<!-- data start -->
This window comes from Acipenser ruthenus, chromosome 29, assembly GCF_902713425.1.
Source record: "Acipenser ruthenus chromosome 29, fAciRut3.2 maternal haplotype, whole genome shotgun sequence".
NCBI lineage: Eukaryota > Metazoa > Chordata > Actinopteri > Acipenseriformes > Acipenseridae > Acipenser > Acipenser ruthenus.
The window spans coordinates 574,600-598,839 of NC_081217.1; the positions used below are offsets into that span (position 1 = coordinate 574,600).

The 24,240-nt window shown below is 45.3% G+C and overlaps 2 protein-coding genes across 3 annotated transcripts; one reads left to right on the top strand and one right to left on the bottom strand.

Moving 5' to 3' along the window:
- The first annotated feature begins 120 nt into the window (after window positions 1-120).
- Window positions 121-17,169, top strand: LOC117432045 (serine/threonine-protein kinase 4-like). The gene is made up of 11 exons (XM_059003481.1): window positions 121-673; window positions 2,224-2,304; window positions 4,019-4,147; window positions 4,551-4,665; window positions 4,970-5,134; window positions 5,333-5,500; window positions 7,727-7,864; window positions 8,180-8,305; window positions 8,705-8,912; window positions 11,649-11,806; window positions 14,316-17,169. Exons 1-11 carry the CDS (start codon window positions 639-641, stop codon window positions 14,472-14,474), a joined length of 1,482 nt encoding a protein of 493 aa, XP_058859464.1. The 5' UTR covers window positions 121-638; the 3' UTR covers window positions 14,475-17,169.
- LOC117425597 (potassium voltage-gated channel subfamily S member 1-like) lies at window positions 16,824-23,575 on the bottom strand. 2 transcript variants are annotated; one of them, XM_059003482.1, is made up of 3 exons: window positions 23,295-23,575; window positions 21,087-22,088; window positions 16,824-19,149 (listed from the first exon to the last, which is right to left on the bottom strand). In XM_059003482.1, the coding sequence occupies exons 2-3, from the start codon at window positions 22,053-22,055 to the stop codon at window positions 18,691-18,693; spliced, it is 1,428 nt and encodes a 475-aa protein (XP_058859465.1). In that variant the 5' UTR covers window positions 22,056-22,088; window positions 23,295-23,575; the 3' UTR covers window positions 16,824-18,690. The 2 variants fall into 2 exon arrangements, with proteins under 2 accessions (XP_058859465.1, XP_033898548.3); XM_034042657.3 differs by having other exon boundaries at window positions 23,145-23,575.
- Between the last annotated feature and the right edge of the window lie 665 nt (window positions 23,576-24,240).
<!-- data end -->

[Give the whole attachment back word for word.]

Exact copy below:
This window comes from Acipenser ruthenus, chromosome 29, assembly GCF_902713425.1.
Source record: "Acipenser ruthenus chromosome 29, fAciRut3.2 maternal haplotype, whole genome shotgun sequence".
NCBI lineage: Eukaryota > Metazoa > Chordata > Actinopteri > Acipenseriformes > Acipenseridae > Acipenser > Acipenser ruthenus.
The window spans coordinates 574,600-598,839 of NC_081217.1; the positions used below are offsets into that span (position 1 = coordinate 574,600).

The 24,240-nt window shown below is 45.3% G+C and overlaps 2 protein-coding genes across 3 annotated transcripts; one reads left to right on the top strand and one right to left on the bottom strand.

Moving 5' to 3' along the window:
- The first annotated feature begins 120 nt into the window (after window positions 1-120).
- Window positions 121-17,169, top strand: LOC117432045 (serine/threonine-protein kinase 4-like). The gene is made up of 11 exons (XM_059003481.1): window positions 121-673; window positions 2,224-2,304; window positions 4,019-4,147; window positions 4,551-4,665; window positions 4,970-5,134; window positions 5,333-5,500; window positions 7,727-7,864; window positions 8,180-8,305; window positions 8,705-8,912; window positions 11,649-11,806; window positions 14,316-17,169. Exons 1-11 carry the CDS (start codon window positions 639-641, stop codon window positions 14,472-14,474), a joined length of 1,482 nt encoding a protein of 493 aa, XP_058859464.1. The 5' UTR covers window positions 121-638; the 3' UTR covers window positions 14,475-17,169.
- LOC117425597 (potassium voltage-gated channel subfamily S member 1-like) lies at window positions 16,824-23,575 on the bottom strand. 2 transcript variants are annotated; one of them, XM_059003482.1, is made up of 3 exons: window positions 23,295-23,575; window positions 21,087-22,088; window positions 16,824-19,149 (listed from the first exon to the last, which is right to left on the bottom strand). In XM_059003482.1, the coding sequence occupies exons 2-3, from the start codon at window positions 22,053-22,055 to the stop codon at window positions 18,691-18,693; spliced, it is 1,428 nt and encodes a 475-aa protein (XP_058859465.1). In that variant the 5' UTR covers window positions 22,056-22,088; window positions 23,295-23,575; the 3' UTR covers window positions 16,824-18,690. The 2 variants fall into 2 exon arrangements, with proteins under 2 accessions (XP_058859465.1, XP_033898548.3); XM_034042657.3 differs by having other exon boundaries at window positions 23,145-23,575.
- Between the last annotated feature and the right edge of the window lie 665 nt (window positions 23,576-24,240).